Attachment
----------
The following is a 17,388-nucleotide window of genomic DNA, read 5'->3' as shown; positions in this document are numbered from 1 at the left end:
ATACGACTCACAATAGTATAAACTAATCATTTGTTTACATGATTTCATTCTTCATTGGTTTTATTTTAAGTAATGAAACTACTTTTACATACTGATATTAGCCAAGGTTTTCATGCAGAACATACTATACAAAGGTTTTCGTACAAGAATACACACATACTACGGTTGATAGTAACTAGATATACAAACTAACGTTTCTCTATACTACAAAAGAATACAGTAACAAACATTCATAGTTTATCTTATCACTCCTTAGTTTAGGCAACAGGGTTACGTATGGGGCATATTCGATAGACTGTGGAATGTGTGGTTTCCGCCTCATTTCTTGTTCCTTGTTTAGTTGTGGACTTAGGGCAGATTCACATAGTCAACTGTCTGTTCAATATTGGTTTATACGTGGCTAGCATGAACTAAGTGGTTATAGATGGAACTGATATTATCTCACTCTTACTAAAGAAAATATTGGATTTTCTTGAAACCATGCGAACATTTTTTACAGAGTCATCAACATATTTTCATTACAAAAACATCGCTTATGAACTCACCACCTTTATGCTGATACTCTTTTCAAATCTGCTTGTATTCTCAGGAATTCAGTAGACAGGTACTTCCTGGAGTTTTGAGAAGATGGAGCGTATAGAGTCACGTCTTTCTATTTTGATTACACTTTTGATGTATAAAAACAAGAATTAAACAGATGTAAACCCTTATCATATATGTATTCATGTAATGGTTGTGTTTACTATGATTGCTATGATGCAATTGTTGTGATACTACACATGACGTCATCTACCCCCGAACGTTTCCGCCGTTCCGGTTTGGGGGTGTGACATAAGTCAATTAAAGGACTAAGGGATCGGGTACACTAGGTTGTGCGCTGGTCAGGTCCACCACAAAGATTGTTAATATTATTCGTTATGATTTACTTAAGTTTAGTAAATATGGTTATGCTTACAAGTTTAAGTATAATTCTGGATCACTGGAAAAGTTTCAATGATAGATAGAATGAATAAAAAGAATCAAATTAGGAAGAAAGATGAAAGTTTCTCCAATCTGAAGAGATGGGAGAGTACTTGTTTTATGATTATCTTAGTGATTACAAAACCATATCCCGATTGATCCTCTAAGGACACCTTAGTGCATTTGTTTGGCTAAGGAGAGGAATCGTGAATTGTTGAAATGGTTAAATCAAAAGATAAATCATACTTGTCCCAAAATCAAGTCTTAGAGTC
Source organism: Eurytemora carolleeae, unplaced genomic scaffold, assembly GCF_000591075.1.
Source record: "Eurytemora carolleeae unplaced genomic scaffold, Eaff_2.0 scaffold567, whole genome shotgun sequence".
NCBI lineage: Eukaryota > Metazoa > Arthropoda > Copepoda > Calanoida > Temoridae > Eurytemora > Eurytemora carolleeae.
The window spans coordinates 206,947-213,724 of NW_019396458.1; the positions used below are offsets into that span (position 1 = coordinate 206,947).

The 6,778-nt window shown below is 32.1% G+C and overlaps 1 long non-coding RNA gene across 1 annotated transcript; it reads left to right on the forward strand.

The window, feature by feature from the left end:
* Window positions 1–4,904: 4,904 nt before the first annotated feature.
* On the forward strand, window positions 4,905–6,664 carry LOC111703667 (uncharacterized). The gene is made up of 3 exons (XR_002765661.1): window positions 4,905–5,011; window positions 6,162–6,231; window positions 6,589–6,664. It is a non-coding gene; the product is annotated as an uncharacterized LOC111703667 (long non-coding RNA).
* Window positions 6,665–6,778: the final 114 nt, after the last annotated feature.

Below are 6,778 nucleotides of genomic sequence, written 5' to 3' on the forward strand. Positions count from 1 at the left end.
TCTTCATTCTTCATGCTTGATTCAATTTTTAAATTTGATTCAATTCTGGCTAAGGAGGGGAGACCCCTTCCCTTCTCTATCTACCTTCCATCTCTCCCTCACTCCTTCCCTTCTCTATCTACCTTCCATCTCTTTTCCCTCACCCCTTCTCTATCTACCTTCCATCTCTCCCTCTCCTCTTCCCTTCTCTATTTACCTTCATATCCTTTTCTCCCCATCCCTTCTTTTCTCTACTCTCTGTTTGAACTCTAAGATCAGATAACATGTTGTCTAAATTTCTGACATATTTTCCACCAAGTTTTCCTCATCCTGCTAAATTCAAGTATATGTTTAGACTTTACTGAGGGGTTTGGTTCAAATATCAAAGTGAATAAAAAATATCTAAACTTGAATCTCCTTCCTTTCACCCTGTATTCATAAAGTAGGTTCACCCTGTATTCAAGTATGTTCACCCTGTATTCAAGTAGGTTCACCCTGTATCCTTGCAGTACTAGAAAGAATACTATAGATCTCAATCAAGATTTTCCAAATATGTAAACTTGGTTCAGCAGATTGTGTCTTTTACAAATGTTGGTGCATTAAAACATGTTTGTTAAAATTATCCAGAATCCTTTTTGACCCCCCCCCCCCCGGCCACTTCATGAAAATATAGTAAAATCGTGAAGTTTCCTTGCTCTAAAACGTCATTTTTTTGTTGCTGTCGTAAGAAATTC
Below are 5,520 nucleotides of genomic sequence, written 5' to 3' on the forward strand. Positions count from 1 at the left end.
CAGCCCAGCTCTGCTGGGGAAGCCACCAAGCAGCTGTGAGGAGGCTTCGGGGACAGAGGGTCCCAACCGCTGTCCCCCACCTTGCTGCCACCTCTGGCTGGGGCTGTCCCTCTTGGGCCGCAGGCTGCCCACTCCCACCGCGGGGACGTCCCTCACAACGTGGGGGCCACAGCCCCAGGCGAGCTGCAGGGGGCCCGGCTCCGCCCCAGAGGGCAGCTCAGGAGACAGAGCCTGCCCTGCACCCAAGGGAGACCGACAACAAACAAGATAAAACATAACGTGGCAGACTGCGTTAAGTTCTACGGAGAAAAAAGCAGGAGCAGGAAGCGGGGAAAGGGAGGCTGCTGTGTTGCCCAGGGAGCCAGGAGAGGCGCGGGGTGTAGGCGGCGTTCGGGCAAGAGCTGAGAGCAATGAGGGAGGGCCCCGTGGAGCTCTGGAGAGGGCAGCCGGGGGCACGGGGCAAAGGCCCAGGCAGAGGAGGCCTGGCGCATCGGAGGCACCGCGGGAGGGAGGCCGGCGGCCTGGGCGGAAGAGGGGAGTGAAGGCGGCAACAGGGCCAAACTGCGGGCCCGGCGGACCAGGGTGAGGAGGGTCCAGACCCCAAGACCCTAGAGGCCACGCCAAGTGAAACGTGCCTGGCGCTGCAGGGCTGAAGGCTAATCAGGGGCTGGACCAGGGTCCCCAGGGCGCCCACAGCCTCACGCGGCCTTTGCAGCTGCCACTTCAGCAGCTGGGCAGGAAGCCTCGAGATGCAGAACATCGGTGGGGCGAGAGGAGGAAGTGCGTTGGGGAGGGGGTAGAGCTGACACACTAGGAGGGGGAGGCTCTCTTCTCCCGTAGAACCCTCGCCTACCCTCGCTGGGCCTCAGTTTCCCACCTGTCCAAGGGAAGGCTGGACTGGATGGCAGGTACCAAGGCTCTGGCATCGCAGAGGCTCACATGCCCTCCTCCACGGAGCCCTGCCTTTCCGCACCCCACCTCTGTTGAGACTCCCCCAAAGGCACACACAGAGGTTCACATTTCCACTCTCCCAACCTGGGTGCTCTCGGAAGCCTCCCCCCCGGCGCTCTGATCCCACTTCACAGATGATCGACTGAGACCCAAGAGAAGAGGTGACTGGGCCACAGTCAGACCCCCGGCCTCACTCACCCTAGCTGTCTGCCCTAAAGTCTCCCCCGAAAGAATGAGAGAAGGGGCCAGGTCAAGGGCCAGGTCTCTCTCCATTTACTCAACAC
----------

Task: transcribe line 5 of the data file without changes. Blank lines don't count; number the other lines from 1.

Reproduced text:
NCBI lineage: Eukaryota > Metazoa > Arthropoda > Copepoda > Calanoida > Temoridae > Eurytemora > Eurytemora carolleeae.